The universe grows richer and deeper with each book, and I found that while I felt that The Sorcerer’s Stone was a little shallow, there’s a lot of payoff for everything that you see and learn earlier in the series.
So far, I highly recommend the books. I’ve been enjoying them and it’s been a trip. They’re not so phenomenal that I recommend dropping everything and reading them–I don’t have regrets that I didn’t read them earlier–but they are well-written and filled with discovery.
I’m going to start spoiling stuff and going into more detail in the plots here.
Harry Potter is a great heroic figure, in the sense of the archetypal Hero. One of the things that is often not shown in the Hero’s story is the full process of starting from a low point and ending with nobility after improving the world, and Harry Potter does that in every single book.
There are a few elements that I find meaningful within the books that are worthy of reflecting on.
One is the Mirror of Erised, found in The Sorcerer’s Stone. It’s something that shows whatever the observer desires, and that makes it an incredibly interesting element psychologically. As an archetypal element in a coming of age story, however, it’s very interesting and important.
A lot of the heroic struggle in Harry’s life is figuring out what is meaningful while also dealing with the question of how to grow up, and the Mirror of Erised lets us see into the deepest depths of Harry’s spirit and see that his desires are pure: family.
Of course, the family is a powerful archetypal figure: Jung describes them as individual elements that each represent powerful axioms: the father (order and discipline), the mother (chaos and creation), and the child (potential and need for purpose).
Harry’s deepest desire is therefore archetypal: he wants his family, of course, but he also wants to become who he could otherwise be: he wants to find his place in the universe as much as he wants the comfort of his mother and the guidance of his father.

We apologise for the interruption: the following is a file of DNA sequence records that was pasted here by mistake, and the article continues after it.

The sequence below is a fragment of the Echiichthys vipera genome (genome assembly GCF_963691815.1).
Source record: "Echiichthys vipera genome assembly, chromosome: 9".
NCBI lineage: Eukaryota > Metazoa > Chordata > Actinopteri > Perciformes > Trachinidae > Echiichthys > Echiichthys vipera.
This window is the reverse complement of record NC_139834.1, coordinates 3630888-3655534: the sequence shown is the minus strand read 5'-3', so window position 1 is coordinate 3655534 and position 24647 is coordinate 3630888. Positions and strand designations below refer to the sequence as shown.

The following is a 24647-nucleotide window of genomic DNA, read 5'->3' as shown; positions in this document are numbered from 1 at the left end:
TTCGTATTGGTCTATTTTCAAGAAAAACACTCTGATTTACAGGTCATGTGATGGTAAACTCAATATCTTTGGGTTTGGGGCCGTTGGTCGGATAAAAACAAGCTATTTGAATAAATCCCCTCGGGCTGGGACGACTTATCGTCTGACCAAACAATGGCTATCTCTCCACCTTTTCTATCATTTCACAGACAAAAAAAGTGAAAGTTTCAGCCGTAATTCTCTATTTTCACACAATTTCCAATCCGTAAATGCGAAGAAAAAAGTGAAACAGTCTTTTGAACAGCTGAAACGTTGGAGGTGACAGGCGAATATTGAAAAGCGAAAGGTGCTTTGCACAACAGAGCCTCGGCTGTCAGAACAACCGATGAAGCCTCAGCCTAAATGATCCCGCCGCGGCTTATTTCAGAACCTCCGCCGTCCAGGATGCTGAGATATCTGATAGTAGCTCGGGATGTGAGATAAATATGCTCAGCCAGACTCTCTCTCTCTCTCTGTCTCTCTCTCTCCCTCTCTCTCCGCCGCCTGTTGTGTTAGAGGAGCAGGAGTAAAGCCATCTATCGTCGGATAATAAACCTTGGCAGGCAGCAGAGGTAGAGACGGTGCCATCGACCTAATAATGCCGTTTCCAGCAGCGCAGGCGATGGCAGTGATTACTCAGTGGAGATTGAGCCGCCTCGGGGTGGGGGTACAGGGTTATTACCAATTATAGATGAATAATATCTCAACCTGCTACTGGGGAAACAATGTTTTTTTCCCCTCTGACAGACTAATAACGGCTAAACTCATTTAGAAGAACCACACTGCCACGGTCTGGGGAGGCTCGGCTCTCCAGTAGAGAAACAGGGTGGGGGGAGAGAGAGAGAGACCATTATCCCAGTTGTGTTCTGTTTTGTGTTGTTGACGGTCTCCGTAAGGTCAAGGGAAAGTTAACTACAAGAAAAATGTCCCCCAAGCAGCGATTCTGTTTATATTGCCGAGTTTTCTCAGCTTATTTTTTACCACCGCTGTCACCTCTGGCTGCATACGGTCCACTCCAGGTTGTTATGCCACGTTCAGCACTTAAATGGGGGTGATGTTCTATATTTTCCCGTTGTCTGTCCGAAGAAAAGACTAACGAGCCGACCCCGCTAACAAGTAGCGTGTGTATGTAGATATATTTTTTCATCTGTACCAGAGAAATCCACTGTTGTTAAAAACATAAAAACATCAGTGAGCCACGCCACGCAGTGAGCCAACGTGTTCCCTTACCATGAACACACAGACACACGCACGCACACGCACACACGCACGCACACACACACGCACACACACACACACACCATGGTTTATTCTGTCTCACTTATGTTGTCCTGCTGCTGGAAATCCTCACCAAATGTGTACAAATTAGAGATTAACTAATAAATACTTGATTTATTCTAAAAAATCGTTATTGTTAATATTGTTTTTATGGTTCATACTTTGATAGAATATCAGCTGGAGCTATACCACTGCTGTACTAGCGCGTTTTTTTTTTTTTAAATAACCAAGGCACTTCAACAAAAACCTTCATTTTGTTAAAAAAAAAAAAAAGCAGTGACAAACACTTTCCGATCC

This later is shown in Harry’s patronus, a guardian spirit that he is able to study. It takes the form of an animal spirit who also happens to be his father (who was capable of taking the form of a stag).
Barring the rich symbolism of the stag as a divine father, a key element of this is the notion that Harry is able to access an archetypal version of his own father: he was entirely unaware of his father’s identity with the animal spirit before he summoned the patronus, only learning about its nature afterward.
This is a deep archetypal symbol, the ability to contemplate the abyss of the unknown and return with lessons from the ancestors. If we look at it as a reflection of Jung’s collective unconscious, it makes total sense: what we know is only a portion of what we can know, and our humanity extends beyond our knowledge.
The book series doesn’t go into mysticism at depth, which is kind of a shame because of the fact that the alchemists and mystics of the past viewed their work as a way of connecting physical reality with the spiritual reality of growth. It feels like a missed opportunity that Harry’s growth in practical power is not tied to a learning process as much as it could be (though as a coming-of-age series, it is still tied to high degree to experiences that serve to mature Harry).